|Action against human trafficking|
The US Senate designated 11 January as the National Human Trafficking Awareness Day in 2007 and the day has been marked each year since as a time to develop both awareness but especially action. There is a world-wide need to dismantle trafficking networks and to help survivors to rebuild their lives. Citizens of the World welcome the US Senate call to action but no country can meet this challenge alone, and thus on a world-wide scale, we need to address the underlying conditions of poverty, discrimination and ignorance that push so many into bondage.
One of the most destructive forms of oppression is that of trafficking in persons. Such trafficking is done in total disregard for the dignity of the person and his welfare. The recent increase in the scope, intensity and sophistication of crime around the world threatens the safety of citizens everywhere and hinders countries in their social, economic and cultural development.
The dark side of globalization allows trans-frontier criminal syndicates to broaden their range of operations from drugs and arms sales to trafficking in human beings. Some gangs are involved in all three. In other cases, agreements are made to specialize and not expand into the specialty of other criminal groups.
Basically, there are two main sources of international trafficking in persons. The first are refugees from armed conflicts as we see today with refugees from the armed conflicts in Syria, Iraq, Somalia, Afghanistan and elsewhere.
The second category are people leaving their country for economic reasons – sometimes called “economic refugees”. Migration for better jobs and a higher standard of living has a long history. Poverty, ethnic and racial tensions and gender-based discrimination are all factors in people seeking to change countries. The smuggling of migrants and the trafficking of human beings for prostitution and slave-like labor have become two of the fastest growing worldwide problems of recent years. From Nepal villages to Eastern European cities women and girls are attracted by the prospect of a well-paid job as a domestic servant, waitress or factory worker. Traffickers recruit victims through fake advertisements , mail-order bride lists, casual acquaintances, and even family.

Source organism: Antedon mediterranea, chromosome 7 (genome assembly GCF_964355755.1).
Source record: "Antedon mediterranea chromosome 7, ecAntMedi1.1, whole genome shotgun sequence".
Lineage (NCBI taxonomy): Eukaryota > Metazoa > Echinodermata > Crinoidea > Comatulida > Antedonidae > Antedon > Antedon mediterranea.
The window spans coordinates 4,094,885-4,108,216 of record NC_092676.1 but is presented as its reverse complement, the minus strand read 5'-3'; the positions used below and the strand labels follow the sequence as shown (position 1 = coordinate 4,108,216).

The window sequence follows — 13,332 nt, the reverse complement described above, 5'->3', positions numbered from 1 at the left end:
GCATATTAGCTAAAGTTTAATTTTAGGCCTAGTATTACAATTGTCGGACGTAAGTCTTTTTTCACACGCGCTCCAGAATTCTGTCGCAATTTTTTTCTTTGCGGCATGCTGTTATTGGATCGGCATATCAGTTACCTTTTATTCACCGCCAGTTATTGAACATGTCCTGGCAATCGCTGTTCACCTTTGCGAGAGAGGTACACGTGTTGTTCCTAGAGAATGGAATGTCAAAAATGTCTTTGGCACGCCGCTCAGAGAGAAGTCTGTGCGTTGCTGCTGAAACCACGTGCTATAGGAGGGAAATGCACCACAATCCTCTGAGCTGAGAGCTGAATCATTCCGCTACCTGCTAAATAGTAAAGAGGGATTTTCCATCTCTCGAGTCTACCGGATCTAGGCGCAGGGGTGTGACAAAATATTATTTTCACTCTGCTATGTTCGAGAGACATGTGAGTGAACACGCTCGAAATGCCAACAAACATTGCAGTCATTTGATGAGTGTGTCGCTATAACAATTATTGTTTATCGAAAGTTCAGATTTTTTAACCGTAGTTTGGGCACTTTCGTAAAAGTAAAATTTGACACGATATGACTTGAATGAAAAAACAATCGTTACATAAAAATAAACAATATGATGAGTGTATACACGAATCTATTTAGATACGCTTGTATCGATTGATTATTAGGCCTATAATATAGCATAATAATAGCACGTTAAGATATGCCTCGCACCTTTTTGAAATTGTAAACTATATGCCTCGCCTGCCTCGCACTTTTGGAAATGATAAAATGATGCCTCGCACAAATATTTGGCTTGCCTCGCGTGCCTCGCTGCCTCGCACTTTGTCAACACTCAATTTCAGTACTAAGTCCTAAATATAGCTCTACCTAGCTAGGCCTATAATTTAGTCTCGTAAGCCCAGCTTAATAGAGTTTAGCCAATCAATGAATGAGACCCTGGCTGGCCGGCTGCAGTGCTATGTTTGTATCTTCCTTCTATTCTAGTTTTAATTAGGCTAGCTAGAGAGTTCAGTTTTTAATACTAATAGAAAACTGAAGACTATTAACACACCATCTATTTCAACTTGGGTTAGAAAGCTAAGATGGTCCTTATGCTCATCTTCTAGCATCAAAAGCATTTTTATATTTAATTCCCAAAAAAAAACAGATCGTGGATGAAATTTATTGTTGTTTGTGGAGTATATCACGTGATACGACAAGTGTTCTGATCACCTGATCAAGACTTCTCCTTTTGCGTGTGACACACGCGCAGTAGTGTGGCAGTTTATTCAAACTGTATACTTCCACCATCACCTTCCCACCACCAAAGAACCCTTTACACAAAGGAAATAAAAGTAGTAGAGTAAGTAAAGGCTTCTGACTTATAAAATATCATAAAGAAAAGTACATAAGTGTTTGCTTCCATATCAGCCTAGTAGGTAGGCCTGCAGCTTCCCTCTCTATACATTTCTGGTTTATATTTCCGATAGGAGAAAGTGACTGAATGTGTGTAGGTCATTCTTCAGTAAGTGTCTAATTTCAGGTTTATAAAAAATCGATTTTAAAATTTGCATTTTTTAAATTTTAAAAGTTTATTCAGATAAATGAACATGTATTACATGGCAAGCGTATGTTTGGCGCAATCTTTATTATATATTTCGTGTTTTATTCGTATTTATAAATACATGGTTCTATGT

The lack of economic, political and social structures providing women with equal job opportunities also contributed to the feminization of poverty, which in turn has given rise to the feminization of migration, as women leave their homes to look for viable economic solutions. However, trafficking in human beings is not confined to the “sex industry”. Children are also trafficked to work in sweatshops, and men to work in the “three D jobs “ - dirty, difficult, and dangerous.
The pattern of trafficking in persons will continue to grow unless strong counter measures are taken, especially by non-governmental organizations who help build the political will for action. We must not underestimate the difficulties and dangers which exist in the struggle against trafficking. It is a task which requires cooperation and action to change attitudes, overcome apathy and root out deep-set corruption.
There is also an important role for psychological healing. Very often women and children who have been trafficked into the sex trades have a disrupted or violent family life. They often have a poor image of their self-worth. Thus it is important to create opportunities for individual and group healing.
11 January can serve as a day of re-dedication to work for the respect of human dignity, to understand the causes of migration and to counter the trafficking in persons.
Rene Wadlow, President, Association of World Citizens.